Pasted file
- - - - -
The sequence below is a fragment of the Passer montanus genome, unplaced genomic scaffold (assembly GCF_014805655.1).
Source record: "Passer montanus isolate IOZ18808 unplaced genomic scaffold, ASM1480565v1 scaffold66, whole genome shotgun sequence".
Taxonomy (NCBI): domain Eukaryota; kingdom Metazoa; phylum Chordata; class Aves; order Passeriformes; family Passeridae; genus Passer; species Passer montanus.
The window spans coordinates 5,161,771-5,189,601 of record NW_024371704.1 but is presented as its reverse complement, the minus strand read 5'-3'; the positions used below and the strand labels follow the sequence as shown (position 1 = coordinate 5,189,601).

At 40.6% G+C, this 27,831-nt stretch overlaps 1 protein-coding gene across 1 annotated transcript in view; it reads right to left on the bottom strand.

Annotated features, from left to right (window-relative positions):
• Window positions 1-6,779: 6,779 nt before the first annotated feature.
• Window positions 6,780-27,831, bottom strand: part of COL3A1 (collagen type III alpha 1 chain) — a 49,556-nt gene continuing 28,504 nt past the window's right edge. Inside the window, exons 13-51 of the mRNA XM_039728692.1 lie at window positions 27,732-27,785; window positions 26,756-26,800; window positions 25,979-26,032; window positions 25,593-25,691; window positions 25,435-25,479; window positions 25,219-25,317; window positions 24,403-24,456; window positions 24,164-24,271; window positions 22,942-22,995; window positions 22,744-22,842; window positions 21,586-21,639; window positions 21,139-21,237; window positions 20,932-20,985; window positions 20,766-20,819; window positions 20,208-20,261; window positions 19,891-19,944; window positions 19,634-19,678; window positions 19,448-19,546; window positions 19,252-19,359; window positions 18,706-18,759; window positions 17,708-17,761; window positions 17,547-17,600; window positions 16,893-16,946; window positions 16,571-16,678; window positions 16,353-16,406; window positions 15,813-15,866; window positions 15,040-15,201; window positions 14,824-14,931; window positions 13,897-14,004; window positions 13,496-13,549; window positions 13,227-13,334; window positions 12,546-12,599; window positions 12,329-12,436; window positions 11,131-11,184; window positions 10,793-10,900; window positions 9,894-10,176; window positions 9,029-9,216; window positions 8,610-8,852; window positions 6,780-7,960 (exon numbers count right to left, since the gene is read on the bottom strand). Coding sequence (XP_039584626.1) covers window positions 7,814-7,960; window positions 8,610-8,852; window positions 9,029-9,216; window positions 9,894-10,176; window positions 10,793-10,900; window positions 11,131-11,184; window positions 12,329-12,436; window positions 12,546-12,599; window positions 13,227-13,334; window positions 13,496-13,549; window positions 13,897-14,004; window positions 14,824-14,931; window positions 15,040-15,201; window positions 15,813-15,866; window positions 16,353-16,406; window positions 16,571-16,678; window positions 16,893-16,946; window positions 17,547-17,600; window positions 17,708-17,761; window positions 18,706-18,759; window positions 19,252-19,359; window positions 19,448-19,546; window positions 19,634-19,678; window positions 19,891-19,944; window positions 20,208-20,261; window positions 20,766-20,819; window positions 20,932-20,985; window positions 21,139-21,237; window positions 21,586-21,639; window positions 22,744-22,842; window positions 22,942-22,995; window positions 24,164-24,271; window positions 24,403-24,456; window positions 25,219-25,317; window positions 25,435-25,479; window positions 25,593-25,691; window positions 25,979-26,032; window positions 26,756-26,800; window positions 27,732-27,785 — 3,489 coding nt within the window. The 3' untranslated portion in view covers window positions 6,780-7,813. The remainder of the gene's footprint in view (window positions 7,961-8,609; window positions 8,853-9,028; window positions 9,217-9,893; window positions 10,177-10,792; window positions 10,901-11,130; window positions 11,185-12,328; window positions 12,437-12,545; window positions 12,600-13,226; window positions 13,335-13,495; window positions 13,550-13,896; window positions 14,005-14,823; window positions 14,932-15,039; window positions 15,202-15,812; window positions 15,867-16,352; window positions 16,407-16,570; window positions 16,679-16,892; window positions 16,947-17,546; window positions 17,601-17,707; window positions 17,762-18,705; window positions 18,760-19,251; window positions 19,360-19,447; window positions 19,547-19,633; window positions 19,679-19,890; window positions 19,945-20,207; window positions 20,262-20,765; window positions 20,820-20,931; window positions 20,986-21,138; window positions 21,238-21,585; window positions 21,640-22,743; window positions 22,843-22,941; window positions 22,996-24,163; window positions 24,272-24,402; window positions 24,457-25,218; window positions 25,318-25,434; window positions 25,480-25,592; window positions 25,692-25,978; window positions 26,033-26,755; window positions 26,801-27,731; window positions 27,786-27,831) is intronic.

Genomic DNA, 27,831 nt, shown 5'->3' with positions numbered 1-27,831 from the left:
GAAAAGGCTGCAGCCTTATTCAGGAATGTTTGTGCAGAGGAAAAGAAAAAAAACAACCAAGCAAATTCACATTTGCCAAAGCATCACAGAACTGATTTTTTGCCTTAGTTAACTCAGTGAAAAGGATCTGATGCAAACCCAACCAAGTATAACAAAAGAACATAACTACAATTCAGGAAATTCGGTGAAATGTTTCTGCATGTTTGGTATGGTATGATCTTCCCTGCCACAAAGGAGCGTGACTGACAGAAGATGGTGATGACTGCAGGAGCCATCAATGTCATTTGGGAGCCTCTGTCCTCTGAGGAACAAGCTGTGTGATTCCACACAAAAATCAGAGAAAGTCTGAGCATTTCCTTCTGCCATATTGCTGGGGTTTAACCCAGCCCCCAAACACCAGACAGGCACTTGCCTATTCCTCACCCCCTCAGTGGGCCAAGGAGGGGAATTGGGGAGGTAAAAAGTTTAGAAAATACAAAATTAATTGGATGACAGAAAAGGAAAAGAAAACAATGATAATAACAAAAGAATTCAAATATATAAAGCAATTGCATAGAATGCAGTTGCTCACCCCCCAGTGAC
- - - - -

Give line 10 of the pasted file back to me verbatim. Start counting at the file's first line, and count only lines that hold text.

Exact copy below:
GAAAAGGCTGCAGCCTTATTCAGGAATGTTTGTGCAGAGGAAAAGAAAAAAAACAACCAAGCAAATTCACATTTGCCAAAGCATCACAGAACTGATTTTTTGCCTTAGTTAACTCAGTGAAAAGGATCTGATGCAAACCCAACCAAGTATAACAAAAGAACATAACTACAATTCAGGAAATTCGGTGAAATGTTTCTGCATGTTTGGTATGGTATGATCTTCCCTGCCACAAAGGAGCGTGACTGACAGAAGATGGTGATGACTGCAGGAGCCATCAATGTCATTTGGGAGCCTCTGTCCTCTGAGGAACAAGCTGTGTGATTCCACACAAAAATCAGAGAAAGTCTGAGCATTTCCTTCTGCCATATTGCTGGGGTTTAACCCAGCCCCCAAACACCAGACAGGCACTTGCCTATTCCTCACCCCCTCAGTGGGCCAAGGAGGGGAATTGGGGAGGTAAAAAGTTTAGAAAATACAAAATTAATTGGATGACAGAAAAGGAAAAGAAAACAATGATAATAACAAAAGAATTCAAATATATAAAGCAATTGCATAGAATGCAGTTGCTCACCCCCCAGTGAC